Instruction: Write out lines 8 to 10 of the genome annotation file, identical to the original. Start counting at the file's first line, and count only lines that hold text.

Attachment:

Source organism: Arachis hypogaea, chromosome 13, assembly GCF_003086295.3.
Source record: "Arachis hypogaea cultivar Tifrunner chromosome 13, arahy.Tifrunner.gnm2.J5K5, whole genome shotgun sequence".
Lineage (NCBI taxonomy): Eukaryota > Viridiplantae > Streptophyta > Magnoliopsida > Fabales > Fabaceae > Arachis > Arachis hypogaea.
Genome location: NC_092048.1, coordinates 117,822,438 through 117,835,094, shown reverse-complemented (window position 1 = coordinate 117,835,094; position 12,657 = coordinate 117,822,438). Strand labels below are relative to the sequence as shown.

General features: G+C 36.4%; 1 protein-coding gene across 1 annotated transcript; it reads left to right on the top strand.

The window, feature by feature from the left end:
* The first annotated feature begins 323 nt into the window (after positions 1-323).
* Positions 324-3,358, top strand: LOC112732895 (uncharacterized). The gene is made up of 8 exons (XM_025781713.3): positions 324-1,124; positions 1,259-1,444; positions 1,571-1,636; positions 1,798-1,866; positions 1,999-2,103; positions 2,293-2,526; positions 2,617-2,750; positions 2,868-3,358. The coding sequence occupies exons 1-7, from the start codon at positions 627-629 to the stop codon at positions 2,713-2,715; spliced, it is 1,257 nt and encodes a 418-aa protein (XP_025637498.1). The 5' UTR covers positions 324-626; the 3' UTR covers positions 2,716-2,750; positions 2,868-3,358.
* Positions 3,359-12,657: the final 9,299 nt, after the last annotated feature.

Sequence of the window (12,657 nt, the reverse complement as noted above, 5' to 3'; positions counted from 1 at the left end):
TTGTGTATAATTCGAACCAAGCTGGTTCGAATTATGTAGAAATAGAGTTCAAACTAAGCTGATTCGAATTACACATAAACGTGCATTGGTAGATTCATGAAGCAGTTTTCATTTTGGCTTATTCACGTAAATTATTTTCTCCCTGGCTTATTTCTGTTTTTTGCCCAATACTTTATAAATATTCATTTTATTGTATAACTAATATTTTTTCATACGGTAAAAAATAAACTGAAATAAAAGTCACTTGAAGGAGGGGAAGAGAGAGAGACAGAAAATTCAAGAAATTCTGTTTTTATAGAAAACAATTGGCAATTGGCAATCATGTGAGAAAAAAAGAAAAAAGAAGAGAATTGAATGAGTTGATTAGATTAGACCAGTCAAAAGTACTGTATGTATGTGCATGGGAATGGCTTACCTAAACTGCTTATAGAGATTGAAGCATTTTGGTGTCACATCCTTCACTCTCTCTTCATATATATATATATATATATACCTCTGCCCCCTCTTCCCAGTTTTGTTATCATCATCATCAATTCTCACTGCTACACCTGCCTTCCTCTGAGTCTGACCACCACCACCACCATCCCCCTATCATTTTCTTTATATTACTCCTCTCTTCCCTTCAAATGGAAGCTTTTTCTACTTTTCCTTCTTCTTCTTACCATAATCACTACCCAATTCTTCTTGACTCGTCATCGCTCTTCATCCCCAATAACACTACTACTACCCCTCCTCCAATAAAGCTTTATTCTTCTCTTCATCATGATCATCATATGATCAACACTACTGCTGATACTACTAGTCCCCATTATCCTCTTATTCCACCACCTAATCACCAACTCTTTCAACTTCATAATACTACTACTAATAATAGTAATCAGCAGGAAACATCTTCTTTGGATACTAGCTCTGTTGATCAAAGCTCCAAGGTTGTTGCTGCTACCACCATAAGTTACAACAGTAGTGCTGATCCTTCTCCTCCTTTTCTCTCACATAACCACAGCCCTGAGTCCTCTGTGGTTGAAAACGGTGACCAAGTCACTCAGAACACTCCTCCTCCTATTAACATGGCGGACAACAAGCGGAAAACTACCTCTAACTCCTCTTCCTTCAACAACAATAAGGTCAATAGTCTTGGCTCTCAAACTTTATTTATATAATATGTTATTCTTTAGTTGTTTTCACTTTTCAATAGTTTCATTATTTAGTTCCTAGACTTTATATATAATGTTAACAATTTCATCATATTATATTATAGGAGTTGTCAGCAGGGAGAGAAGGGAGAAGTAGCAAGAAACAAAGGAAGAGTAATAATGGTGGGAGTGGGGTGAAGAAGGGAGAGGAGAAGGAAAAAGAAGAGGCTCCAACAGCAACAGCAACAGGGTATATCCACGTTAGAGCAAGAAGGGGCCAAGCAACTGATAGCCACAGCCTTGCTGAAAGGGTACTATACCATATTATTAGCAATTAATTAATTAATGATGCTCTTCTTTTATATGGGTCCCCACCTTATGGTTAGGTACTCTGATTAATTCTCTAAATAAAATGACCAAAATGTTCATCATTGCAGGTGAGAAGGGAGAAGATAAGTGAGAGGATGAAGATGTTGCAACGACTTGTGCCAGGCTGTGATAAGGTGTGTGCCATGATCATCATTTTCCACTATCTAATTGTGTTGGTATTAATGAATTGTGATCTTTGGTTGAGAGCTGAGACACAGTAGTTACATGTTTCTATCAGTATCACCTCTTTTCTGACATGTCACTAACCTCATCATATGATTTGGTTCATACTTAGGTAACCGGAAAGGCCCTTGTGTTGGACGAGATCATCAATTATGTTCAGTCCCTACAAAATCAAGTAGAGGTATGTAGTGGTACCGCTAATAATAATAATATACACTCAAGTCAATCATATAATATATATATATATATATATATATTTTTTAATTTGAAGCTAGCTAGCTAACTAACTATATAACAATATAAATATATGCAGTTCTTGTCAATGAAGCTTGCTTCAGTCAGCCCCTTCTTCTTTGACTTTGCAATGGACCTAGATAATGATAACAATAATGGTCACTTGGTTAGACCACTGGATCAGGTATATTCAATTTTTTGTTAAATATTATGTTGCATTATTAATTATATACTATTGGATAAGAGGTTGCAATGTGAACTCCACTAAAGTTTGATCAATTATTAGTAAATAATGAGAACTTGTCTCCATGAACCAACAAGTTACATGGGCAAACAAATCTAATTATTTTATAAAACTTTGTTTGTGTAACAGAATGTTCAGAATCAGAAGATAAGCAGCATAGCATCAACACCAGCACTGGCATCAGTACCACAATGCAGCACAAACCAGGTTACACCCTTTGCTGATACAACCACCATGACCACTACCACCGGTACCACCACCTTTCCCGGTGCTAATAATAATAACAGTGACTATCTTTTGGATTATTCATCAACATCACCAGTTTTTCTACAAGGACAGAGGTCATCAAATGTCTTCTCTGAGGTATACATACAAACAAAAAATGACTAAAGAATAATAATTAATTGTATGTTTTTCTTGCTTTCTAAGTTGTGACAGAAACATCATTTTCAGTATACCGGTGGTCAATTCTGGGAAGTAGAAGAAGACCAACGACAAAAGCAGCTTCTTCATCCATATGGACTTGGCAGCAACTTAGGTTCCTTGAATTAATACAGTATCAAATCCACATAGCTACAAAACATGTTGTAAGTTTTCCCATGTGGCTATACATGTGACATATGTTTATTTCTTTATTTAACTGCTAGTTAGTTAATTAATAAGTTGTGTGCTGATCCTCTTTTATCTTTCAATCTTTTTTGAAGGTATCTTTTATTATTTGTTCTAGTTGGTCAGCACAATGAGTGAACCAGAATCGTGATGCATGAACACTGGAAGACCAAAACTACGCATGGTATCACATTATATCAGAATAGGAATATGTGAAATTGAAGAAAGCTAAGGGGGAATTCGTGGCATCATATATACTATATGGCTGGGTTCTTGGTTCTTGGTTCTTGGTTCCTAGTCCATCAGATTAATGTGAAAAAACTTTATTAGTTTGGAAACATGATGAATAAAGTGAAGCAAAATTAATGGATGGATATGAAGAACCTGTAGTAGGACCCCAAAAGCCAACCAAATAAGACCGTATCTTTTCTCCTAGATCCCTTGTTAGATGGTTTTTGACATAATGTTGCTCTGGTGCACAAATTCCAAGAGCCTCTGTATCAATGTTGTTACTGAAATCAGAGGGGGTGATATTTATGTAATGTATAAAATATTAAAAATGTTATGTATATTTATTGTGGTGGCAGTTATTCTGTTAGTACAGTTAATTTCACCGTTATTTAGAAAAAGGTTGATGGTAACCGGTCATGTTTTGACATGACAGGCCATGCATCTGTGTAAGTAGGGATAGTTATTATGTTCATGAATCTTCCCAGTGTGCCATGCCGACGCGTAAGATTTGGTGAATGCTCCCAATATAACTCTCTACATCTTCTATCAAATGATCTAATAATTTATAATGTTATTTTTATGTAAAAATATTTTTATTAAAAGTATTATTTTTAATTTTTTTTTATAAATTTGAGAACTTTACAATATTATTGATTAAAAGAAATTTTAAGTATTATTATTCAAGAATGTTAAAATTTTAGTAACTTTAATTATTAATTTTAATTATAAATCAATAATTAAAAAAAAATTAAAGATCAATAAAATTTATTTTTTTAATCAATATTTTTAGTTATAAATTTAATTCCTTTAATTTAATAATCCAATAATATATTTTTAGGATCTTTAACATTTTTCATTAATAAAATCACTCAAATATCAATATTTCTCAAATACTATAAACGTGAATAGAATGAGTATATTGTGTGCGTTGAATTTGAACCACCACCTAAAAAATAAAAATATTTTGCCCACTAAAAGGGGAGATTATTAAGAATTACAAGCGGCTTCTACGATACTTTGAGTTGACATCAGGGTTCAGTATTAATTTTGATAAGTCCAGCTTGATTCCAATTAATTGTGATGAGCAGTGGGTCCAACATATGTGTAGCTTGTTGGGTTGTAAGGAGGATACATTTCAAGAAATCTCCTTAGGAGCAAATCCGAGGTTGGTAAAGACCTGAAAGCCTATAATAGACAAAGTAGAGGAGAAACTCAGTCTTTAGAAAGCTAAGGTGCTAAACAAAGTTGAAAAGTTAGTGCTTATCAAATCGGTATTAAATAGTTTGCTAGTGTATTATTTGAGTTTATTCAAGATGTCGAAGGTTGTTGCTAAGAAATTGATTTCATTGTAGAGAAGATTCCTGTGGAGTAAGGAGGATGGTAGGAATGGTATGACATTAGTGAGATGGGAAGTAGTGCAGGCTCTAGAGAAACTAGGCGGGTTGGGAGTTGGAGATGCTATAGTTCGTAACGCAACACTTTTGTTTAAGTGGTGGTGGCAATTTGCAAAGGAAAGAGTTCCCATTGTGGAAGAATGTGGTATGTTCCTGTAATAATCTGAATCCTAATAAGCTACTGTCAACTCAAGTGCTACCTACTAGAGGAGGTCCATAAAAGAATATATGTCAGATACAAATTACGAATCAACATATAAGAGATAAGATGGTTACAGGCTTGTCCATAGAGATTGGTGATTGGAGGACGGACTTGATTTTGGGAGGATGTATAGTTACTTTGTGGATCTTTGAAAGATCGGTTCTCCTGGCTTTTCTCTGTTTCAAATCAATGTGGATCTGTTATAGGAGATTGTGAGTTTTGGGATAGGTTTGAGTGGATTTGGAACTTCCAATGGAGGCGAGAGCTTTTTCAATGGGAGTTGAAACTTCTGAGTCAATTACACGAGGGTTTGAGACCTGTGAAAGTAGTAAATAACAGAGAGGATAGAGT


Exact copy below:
* Positions 324-3,358, top strand: LOC112732895 (uncharacterized). The gene is made up of 8 exons (XM_025781713.3): positions 324-1,124; positions 1,259-1,444; positions 1,571-1,636; positions 1,798-1,866; positions 1,999-2,103; positions 2,293-2,526; positions 2,617-2,750; positions 2,868-3,358. The coding sequence occupies exons 1-7, from the start codon at positions 627-629 to the stop codon at positions 2,713-2,715; spliced, it is 1,257 nt and encodes a 418-aa protein (XP_025637498.1). The 5' UTR covers positions 324-626; the 3' UTR covers positions 2,716-2,750; positions 2,868-3,358.
* Positions 3,359-12,657: the final 9,299 nt, after the last annotated feature.

Sequence of the window (12,657 nt, the reverse complement as noted above, 5' to 3'; positions counted from 1 at the left end):